AUSTIN, Texas — On Saturday night, the world premiere of the Karl Rove doc “Bush’s Brain” and Sundance award winner “Super Size Me” each sold out the 1,200-seat Paramount Theater, enough of a feat for Austin’s 11th annual South by Southwest Film Festival to declare itself a success.

However, the real testimony to the festival’s clout could be found elsewhere.

On Saturday morning, Jonathan Demme ate at the counter of Las Manitas, famous for its breakfast tacos and cinnamon coffee. He was in town to show his documentary “The Agronomist,” about Haitian journalist Jean Dominique. Meanwhile, Spike Lee’s producing partner, Sam Kitt, paid his check at the register after eating with a local screenwriter to discuss a new Malcolm Lee project at Touchstone Pictures.

Then there’s “Seabiscuit” co-writer and director Gary Ross, who came to town for a 90-minute “A Conversation With” panel. A three-hour flight seems a lot to ask from an Oscar-nominated filmmaker with no movie to promote or even a personal connection to the city. However, Ross’ assistant, a former SXSW intern, sang the praises of the festival and the city so convincingly that Ross agreed to attend.

Down-home charm

The state capital is the festival’s not-so-secret weapon. Over the last decade, the city’s charm has been the frequent subject of travel stories and annual surveys of America’s best places to live. As a result, traffic on I-35 now achieves Los Angeles proportions.

However, by some miracle Austin itself has remained relatively unscathed. With the state university and the state government as the city’s biggest employers, Austin is blessed with a concentration of well-educated, creative residents who are both laid-back and entrepreneurial. The result is a city that appreciates the good life and good ol’ boys in equal measure, and a place the film industry has no problem stopping by to visit for a spell.

“SXSW could not exist in any other city,” festival producer Matt Dentler said. “People come for Austin first, SXSW second. We’re selling the festival to offer a good film experience and (make people) feel like they’re getting away but able to do some work. We just hope to fulfill their expectations for the city.”

On this weekend, expectations of sunny Texas weather were dashed by showers ranging from intermittent to torrential. However, the wet didn’t dampen attendees’ spirits. At the Austin Film Society Hall of Fame awards Friday night, a program at Austin Studios that honored Ethan Hawke, Forest Whitaker, Judith Ivey and screenwriter Edwin “Bud” Shrake for their contributions to Texas filmmaking, guests hopped over puddles that collected on the red carpet and avoided any leaky spots in the cocktail tent.

The rain might have inspired crankiness at a Westwood premiere, but here it was almost a refreshing reminder that no matter how many celebs show up, Austin remains its own creature. Emcee and former Texas governor Ann Richards reminded the crowd that at previous editions of the awards dinner (held in a warehouse, where there were no leaks), they’d had to suffer through the hosting skills of Quentin Tarantino (“a real weapon of mass destruction”) and Rip Torn who, she said, “performed Shakespeare as directed by Jack Daniels.”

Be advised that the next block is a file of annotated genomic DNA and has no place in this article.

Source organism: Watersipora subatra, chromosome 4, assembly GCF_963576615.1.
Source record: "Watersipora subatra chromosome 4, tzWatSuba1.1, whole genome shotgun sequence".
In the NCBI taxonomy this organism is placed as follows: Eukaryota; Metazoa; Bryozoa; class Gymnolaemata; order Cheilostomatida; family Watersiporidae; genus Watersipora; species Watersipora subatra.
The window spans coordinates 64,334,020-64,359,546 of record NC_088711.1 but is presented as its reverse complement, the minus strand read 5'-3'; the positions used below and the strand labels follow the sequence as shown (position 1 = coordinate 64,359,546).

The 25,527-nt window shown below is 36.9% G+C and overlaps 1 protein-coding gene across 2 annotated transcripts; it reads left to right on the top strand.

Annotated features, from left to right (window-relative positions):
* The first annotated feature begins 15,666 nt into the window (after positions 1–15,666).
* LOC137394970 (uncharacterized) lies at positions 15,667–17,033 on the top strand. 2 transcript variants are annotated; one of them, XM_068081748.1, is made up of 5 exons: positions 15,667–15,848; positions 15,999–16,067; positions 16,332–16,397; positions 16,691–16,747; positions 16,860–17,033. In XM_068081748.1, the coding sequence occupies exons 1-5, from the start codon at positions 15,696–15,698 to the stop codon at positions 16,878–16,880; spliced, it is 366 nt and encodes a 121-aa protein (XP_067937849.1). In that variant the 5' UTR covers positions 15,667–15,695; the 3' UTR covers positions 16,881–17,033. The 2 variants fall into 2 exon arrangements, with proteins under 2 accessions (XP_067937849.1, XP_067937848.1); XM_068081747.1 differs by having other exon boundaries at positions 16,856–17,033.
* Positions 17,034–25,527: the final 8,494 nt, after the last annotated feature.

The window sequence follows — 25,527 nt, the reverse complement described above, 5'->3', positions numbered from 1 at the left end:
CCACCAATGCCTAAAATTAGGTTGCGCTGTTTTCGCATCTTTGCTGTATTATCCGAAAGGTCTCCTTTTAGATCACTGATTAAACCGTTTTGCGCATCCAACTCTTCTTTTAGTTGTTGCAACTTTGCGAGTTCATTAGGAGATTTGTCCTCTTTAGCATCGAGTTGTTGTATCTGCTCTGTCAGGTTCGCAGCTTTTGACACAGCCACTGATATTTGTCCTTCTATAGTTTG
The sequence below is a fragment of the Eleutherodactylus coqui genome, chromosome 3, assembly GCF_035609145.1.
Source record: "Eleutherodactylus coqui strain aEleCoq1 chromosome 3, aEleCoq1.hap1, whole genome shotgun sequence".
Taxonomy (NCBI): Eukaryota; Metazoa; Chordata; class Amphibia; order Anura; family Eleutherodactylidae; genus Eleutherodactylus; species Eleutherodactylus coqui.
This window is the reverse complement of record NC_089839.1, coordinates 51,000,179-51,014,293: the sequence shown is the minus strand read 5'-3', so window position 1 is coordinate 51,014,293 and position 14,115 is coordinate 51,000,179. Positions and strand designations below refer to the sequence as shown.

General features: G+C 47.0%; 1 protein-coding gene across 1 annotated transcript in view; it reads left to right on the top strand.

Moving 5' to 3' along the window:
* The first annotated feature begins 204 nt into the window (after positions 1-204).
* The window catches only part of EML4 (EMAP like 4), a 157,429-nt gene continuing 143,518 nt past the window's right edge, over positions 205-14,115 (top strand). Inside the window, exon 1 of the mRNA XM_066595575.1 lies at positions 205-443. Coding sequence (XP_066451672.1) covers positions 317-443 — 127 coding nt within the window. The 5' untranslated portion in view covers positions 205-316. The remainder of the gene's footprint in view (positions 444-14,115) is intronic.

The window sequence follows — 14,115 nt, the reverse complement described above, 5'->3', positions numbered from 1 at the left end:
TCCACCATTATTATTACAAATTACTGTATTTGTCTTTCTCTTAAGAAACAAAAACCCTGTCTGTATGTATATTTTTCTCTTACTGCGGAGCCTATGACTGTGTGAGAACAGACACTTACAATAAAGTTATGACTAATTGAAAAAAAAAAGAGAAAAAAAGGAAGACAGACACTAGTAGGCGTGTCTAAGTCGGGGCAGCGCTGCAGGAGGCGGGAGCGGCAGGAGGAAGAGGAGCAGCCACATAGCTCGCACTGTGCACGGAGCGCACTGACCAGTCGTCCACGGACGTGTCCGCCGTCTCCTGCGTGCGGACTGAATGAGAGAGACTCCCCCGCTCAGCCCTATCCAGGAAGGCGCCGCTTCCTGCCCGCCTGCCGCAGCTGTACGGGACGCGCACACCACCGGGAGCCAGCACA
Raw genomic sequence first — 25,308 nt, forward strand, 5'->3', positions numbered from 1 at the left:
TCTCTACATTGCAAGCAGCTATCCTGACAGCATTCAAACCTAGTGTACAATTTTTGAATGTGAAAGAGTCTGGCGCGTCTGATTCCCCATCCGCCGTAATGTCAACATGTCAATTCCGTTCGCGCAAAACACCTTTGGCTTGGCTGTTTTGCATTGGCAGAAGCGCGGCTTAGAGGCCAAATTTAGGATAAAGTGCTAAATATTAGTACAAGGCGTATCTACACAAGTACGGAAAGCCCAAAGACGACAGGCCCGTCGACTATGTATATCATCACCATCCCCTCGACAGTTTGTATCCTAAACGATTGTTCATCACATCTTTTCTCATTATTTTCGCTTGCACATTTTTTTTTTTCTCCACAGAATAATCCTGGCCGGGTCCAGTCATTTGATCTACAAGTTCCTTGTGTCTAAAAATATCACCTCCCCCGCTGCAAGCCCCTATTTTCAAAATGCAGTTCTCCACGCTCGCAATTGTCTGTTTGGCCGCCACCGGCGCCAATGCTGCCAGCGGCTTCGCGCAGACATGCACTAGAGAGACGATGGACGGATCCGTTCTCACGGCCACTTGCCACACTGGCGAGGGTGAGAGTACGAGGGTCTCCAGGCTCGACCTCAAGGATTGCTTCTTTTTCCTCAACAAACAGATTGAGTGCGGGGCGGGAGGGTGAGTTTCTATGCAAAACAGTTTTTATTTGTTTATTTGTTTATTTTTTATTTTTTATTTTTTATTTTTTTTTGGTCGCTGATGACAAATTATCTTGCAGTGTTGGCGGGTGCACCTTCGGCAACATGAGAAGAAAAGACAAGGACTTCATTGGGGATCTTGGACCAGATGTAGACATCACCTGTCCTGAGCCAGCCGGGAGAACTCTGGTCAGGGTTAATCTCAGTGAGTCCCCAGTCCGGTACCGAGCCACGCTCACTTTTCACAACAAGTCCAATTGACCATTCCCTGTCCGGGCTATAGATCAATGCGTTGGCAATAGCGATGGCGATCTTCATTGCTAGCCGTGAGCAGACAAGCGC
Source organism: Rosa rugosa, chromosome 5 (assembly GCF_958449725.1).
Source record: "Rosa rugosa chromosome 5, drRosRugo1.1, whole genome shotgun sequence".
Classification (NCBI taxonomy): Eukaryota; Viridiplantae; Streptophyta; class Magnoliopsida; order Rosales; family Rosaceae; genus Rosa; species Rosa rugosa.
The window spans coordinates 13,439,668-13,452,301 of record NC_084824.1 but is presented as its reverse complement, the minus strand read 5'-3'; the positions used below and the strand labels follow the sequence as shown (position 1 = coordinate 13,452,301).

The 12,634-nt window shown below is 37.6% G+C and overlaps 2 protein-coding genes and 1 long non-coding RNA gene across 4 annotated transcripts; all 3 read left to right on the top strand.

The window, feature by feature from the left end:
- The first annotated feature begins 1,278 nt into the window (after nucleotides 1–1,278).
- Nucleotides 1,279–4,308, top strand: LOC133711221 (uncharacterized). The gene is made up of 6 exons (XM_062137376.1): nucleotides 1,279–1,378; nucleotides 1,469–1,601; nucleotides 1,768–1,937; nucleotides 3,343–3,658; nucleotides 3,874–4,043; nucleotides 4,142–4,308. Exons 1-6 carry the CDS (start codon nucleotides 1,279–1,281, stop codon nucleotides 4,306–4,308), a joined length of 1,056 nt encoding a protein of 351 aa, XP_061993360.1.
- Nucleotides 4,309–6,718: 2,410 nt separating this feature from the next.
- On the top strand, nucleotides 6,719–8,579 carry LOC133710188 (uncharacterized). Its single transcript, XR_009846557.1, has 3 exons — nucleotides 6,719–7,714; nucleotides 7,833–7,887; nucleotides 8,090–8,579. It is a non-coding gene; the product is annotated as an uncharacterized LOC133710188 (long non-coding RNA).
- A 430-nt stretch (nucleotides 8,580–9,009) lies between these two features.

Exex, celebs show up

In addition to the honorees, celebs who braved the weather included Crispin Glover, Christina Ricci, Adam Goldberg and Janine Turner, along with New York Times film critic Elvis Mitchell, Sony Pictures Classics’ Michael Barker, Magnolia Pictures’ Eammon Bowles and “Spike Mike Reloaded” author John Pierson.

Among the companies that sent scouts to the fest were ThinkFilm, Miramax, Fine Line, Trio, Sundance Channel and HBO.

Industry luminaries like these ensure that SXSW continues to be a draw for filmmakers. There’s also the ongoing synergy found in the Austin film community, a favorite for both independent and studio shoots.

Jason Lee and Glover became familiar SXSW sightings because they were shooting “Drop Dead Sexy” in town, while local Robert Rodriguez could be seen with Frank Miller as they prepared to shoot “Sin City.” Imagine Entertainment’s “Friday Night Lights” also is in production in the area.

“It’s impossible for us to become bureaucratic,” Dentler said. “We’re one of the few bigger festivals that is wholly independent. A lot of people wonder why we’re not run by some nonprofit institute. We make up the rules year after year. We can do whatever we want as long as it’s in the best interest of the filmmakers and the audiences.

“Film festivals are pretty simple,” Dentler added. “It’s really just having films that connect with audiences and business contacts.”

‘League’ of their own

Among the films that connected were the bowling doc “A League of Ordinary Gentlemen,” Eric Schaeffer’s “Mind the Gap” and Bryan Poyser’s “Dear Pillow.”

It remains to be seen whether SXSW will have another breakout this year, like the one it had with spelling-bee doc “Spellbound” two years before. That film had its world premiere at SXSW and became a major hit for distrib ThinkFilm.

“We’ve been lucky — and that’s the word for it — that films have come in that have been popular,” Dentler said. “I think people are responding to that more and more. Studios hate to play catchup.”

The festival also held a midnight screening Sunday of Guillermo del Toro’s upcoming Columbia Pictures release “Hellboy.”

Del Toro, it turns out, used to live in Austin, too.